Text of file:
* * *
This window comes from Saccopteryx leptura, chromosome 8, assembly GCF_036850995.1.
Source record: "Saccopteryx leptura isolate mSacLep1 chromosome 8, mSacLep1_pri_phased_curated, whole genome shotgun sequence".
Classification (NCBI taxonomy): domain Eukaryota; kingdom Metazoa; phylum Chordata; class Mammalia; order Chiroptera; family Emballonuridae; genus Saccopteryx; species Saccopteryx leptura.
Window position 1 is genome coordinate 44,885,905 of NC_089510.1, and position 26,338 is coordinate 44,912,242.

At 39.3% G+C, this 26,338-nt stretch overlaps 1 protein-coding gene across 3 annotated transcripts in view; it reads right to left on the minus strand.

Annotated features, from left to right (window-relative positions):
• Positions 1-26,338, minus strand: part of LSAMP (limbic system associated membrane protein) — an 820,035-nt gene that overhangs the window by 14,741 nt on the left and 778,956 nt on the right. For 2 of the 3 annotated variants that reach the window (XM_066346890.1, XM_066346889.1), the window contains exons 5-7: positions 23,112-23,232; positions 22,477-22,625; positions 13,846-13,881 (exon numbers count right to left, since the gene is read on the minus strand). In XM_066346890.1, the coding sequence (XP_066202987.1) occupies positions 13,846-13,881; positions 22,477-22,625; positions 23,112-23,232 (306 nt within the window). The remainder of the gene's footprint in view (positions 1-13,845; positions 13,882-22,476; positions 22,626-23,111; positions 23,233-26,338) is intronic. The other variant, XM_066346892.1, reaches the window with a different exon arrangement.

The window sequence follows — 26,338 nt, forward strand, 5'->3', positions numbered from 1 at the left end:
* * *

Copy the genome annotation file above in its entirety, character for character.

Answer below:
This window comes from Saccopteryx leptura, chromosome 8, assembly GCF_036850995.1.
Source record: "Saccopteryx leptura isolate mSacLep1 chromosome 8, mSacLep1_pri_phased_curated, whole genome shotgun sequence".
Classification (NCBI taxonomy): domain Eukaryota; kingdom Metazoa; phylum Chordata; class Mammalia; order Chiroptera; family Emballonuridae; genus Saccopteryx; species Saccopteryx leptura.
Window position 1 is genome coordinate 44,885,905 of NC_089510.1, and position 26,338 is coordinate 44,912,242.

At 39.3% G+C, this 26,338-nt stretch overlaps 1 protein-coding gene across 3 annotated transcripts in view; it reads right to left on the minus strand.

Annotated features, from left to right (window-relative positions):
• Positions 1-26,338, minus strand: part of LSAMP (limbic system associated membrane protein) — an 820,035-nt gene that overhangs the window by 14,741 nt on the left and 778,956 nt on the right. For 2 of the 3 annotated variants that reach the window (XM_066346890.1, XM_066346889.1), the window contains exons 5-7: positions 23,112-23,232; positions 22,477-22,625; positions 13,846-13,881 (exon numbers count right to left, since the gene is read on the minus strand). In XM_066346890.1, the coding sequence (XP_066202987.1) occupies positions 13,846-13,881; positions 22,477-22,625; positions 23,112-23,232 (306 nt within the window). The remainder of the gene's footprint in view (positions 1-13,845; positions 13,882-22,476; positions 22,626-23,111; positions 23,233-26,338) is intronic. The other variant, XM_066346892.1, reaches the window with a different exon arrangement.

The window sequence follows — 26,338 nt, forward strand, 5'->3', positions numbered from 1 at the left end: